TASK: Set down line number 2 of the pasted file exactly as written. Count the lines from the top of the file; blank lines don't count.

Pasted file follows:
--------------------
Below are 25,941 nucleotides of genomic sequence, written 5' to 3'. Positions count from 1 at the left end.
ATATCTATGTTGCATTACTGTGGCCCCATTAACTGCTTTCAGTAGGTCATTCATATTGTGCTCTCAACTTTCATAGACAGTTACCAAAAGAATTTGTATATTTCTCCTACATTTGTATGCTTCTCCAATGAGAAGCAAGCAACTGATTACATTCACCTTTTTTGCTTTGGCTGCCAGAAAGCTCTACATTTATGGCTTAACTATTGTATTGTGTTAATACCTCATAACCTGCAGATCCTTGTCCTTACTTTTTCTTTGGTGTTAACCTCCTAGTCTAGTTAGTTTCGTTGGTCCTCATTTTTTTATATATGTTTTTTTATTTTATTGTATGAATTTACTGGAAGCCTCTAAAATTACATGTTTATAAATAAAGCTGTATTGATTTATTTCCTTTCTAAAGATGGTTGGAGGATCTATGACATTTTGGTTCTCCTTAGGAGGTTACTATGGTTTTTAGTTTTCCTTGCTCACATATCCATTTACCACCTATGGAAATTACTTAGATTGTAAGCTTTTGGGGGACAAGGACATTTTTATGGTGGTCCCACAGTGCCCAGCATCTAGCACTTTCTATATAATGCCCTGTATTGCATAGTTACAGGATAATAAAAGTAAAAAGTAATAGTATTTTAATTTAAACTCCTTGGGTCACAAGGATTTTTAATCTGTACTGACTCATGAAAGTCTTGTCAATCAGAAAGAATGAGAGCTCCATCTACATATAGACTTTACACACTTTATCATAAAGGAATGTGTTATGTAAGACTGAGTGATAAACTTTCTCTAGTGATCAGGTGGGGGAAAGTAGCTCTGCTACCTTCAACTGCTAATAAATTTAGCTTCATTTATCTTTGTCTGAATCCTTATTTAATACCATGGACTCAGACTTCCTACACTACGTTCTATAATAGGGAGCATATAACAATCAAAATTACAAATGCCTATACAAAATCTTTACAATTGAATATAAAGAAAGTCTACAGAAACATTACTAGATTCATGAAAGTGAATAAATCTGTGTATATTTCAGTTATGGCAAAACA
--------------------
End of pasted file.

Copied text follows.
ATATCTATGTTGCATTACTGTGGCCCCATTAACTGCTTTCAGTAGGTCATTCATATTGTGCTCTCAACTTTCATAGACAGTTACCAAAAGAATTTGTATATTTCTCCTACATTTGTATGCTTCTCCAATGAGAAGCAAGCAACTGATTACATTCACCTTTTTTGCTTTGGCTGCCAGAAAGCTCTACATTTATGGCTTAACTATTGTATTGTGTTAATACCTCATAACCTGCAGATCCTTGTCCTTACTTTTTCTTTGGTGTTAACCTCCTAGTCTAGTTAGTTTCGTTGGTCCTCATTTTTTTATATATGTTTTTTTATTTTATTGTATGAATTTACTGGAAGCCTCTAAAATTACATGTTTATAAATAAAGCTGTATTGATTTATTTCCTTTCTAAAGATGGTTGGAGGATCTATGACATTTTGGTTCTCCTTAGGAGGTTACTATGGTTTTTAGTTTTCCTTGCTCACATATCCATTTACCACCTATGGAAATTACTTAGATTGTAAGCTTTTGGGGGACAAGGACATTTTTATGGTGGTCCCACAGTGCCCAGCATCTAGCACTTTCTATATAATGCCCTGTATTGCATAGTTACAGGATAATAAAAGTAAAAAGTAATAGTATTTTAATTTAAACTCCTTGGGTCACAAGGATTTTTAATCTGTACTGACTCATGAAAGTCTTGTCAATCAGAAAGAATGAGAGCTCCATCTACATATAGACTTTACACACTTTATCATAAAGGAATGTGTTATGTAAGACTGAGTGATAAACTTTCTCTAGTGATCAGGTGGGGGAAAGTAGCTCTGCTACCTTCAACTGCTAATAAATTTAGCTTCATTTATCTTTGTCTGAATCCTTATTTAATACCATGGACTCAGACTTCCTACACTACGTTCTATAATAGGGAGCATATAACAATCAAAATTACAAATGCCTATACAAAATCTTTACAATTGAATATAAAGAAAGTCTACAGAAACATTACTAGATTCATGAAAGTGAATAAATCTGTGTATATTTCAGTTATGGCAAAACA